As someone who loves to research the history of Christianity and the foundations of other religions, I hear this a lot: “Brock, I have a friend I want to talk to who is (insert religion). Can you tell me everything I need to know about what they believe so I can start meeting with them?” After sharing a couple facts with them and commending them for their willingness to plan an approach, my first question is, “How will this help you get to know them and love them toward Jesus?” After a couple seconds of an awkward silence, I try to explain that the real motivation may not be winning them to Jesus, but a desire to have an answer to any claim they make about their belief system. And here’s the problem with that: Regardless of how much you think you know about another religion / belief system, you’ll always find a reason to learn a little bit more before you start a conversation. You’ll constantly think of a potential statement, claim, or objection you need to be ready for – and thus, the conversation never happens.
Instead, let’s set our hearts on being experts in what we believe and in explaining it well to others. When I ask someone from another faith background what they believe about Jesus, I should be so familiar with who Jesus is according to the Bible that any contrary information should stick out. So don’t make the mistake of thinking you need to know every possible fact about someone’s faith system before you converse with them. Be conversant about Jesus and know how to succinctly explain the gospel in a clear and compelling way. If you have these things down, you will find them much more helpful than trying to be an expert in what someone else believes.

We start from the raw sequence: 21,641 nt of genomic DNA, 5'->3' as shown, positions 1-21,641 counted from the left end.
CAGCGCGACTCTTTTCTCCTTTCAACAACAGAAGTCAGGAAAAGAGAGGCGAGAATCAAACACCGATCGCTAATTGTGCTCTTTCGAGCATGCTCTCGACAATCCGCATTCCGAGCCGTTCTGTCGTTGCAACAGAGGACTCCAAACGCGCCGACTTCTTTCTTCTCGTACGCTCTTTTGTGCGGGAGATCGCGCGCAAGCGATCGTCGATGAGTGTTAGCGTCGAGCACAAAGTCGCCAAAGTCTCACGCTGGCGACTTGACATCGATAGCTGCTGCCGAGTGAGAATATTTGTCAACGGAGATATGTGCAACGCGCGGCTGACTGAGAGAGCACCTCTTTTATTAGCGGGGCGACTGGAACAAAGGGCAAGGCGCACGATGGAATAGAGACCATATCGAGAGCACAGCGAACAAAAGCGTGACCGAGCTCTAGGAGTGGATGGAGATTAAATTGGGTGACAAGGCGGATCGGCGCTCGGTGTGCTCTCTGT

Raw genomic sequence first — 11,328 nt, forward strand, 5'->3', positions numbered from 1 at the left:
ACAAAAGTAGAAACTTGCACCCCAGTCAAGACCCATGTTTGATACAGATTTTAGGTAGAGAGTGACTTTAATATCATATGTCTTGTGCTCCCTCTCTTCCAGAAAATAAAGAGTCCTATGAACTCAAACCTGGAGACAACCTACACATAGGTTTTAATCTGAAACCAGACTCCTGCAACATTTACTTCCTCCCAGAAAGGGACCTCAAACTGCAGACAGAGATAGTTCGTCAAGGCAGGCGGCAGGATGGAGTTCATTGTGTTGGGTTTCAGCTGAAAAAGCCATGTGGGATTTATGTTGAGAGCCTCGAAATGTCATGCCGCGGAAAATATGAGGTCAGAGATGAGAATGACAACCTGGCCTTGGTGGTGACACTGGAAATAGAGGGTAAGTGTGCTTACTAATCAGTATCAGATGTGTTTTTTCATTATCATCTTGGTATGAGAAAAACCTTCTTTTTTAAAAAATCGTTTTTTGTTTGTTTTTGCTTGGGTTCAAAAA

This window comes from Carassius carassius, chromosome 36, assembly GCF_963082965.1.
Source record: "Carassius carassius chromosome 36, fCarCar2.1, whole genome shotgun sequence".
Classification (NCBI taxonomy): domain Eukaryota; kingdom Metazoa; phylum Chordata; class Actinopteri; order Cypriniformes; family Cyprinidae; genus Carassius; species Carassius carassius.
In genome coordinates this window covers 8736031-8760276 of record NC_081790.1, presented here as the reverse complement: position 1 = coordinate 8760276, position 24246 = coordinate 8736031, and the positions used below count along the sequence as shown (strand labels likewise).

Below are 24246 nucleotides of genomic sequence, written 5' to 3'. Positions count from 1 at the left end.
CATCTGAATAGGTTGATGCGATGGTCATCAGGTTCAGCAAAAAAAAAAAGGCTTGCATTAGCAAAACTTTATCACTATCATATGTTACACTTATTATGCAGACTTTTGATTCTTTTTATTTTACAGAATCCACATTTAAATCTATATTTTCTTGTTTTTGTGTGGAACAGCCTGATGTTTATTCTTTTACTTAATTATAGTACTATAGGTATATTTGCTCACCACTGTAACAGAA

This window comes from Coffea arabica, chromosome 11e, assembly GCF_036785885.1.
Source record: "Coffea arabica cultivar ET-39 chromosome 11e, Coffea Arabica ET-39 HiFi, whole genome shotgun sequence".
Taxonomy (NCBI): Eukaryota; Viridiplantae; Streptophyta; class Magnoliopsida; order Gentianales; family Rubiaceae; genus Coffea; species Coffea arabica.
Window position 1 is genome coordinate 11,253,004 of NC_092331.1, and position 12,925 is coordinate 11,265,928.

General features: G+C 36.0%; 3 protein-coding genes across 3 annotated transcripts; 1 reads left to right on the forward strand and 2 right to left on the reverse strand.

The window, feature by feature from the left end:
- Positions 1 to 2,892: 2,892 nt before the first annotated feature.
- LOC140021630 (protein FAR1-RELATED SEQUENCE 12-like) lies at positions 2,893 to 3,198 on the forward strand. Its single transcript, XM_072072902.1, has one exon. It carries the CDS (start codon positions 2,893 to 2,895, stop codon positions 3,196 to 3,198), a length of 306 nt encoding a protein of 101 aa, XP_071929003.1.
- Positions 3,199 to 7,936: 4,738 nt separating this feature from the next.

Mistake #3: Planning for combat instead of conversation
A saying I keep near and dear to my heart is, “you can win an argument and lose an opportunity.” It’s a great quote for any discussion, and it is especially relevant to keep in mind if you are seeking to introduce Jesus to a religious friend or loved one.
Of course, we all want to be right about our viewpoints and our worldviews. However, a problem emerges when are so determined to convince someone else we are right, we begin pursuing that goal at all costs. If this goes unchecked, we’ll start preparing for combat instead of conversation, and soon we’ll leave a trail of endless arguments, hurt feelings, and broken relationships behind us. While relationships may weaken or even end because of the gospel, it should only be because of the gospel; not because of our desire to prove we are right.
We must remember that it is God who convicts; it is God who converts; it is God alone who replaces a heart of stone with a heart of flesh. We are messengers on a mission to spread the truth and love of Jesus. We are not His lawyers trying to prove His case. The case is closed. Jesus is King.
We have the blessed opportunity to bring this message of salvation to all who the Lord places in our path. When we come across someone who is religious, we have to be careful not to take a combative approach and seek to prove that we are more convincing than them. That’s not the goal. The goal is to lovingly present the clear message of Christ in the midst of a winsome conversation. If they trust in Him, praise God! If they do not, pray to God! Ask Him to bring other laborers, to bring your more opportunities, and to change their heart. Let’s let God do the hard work of being God while we pursue the blessing of spreading His word with truth and grace.